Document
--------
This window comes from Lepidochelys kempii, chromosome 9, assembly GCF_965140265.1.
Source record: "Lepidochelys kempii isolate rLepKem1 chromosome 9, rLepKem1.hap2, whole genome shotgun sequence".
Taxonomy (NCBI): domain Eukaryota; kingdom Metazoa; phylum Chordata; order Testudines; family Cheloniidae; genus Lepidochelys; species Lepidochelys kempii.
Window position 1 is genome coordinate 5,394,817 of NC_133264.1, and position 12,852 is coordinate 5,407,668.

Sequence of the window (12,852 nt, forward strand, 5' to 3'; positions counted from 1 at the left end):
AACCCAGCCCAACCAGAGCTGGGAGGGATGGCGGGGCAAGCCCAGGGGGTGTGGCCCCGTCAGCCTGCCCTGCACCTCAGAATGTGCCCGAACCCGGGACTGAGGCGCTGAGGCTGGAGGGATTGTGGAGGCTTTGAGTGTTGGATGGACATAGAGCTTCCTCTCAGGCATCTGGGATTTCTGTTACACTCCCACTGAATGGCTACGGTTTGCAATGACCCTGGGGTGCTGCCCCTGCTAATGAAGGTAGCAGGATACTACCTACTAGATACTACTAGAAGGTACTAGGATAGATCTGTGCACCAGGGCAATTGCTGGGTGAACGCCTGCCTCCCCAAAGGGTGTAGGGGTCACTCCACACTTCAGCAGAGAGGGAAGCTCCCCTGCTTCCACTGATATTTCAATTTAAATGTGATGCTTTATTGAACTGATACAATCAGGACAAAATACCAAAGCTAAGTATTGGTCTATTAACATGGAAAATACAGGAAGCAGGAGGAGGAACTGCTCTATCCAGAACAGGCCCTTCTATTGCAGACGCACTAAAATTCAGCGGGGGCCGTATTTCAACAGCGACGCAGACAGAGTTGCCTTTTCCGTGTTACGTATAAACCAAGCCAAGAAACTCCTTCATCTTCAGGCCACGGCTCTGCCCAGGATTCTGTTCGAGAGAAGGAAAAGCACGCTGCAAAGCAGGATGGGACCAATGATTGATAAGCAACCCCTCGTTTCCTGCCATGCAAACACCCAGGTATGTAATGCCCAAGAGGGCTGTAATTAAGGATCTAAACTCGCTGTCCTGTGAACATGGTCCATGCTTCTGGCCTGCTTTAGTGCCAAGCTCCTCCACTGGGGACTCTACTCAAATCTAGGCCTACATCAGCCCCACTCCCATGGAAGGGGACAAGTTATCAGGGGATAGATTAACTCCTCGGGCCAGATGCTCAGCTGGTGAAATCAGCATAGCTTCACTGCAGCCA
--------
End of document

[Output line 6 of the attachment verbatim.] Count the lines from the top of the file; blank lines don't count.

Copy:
AACCCAGCCCAACCAGAGCTGGGAGGGATGGCGGGGCAAGCCCAGGGGGTGTGGCCCCGTCAGCCTGCCCTGCACCTCAGAATGTGCCCGAACCCGGGACTGAGGCGCTGAGGCTGGAGGGATTGTGGAGGCTTTGAGTGTTGGATGGACATAGAGCTTCCTCTCAGGCATCTGGGATTTCTGTTACACTCCCACTGAATGGCTACGGTTTGCAATGACCCTGGGGTGCTGCCCCTGCTAATGAAGGTAGCAGGATACTACCTACTAGATACTACTAGAAGGTACTAGGATAGATCTGTGCACCAGGGCAATTGCTGGGTGAACGCCTGCCTCCCCAAAGGGTGTAGGGGTCACTCCACACTTCAGCAGAGAGGGAAGCTCCCCTGCTTCCACTGATATTTCAATTTAAATGTGATGCTTTATTGAACTGATACAATCAGGACAAAATACCAAAGCTAAGTATTGGTCTATTAACATGGAAAATACAGGAAGCAGGAGGAGGAACTGCTCTATCCAGAACAGGCCCTTCTATTGCAGACGCACTAAAATTCAGCGGGGGCCGTATTTCAACAGCGACGCAGACAGAGTTGCCTTTTCCGTGTTACGTATAAACCAAGCCAAGAAACTCCTTCATCTTCAGGCCACGGCTCTGCCCAGGATTCTGTTCGAGAGAAGGAAAAGCACGCTGCAAAGCAGGATGGGACCAATGATTGATAAGCAACCCCTCGTTTCCTGCCATGCAAACACCCAGGTATGTAATGCCCAAGAGGGCTGTAATTAAGGATCTAAACTCGCTGTCCTGTGAACATGGTCCATGCTTCTGGCCTGCTTTAGTGCCAAGCTCCTCCACTGGGGACTCTACTCAAATCTAGGCCTACATCAGCCCCACTCCCATGGAAGGGGACAAGTTATCAGGGGATAGATTAACTCCTCGGGCCAGATGCTCAGCTGGTGAAATCAGCATAGCTTCACTGCAGCCA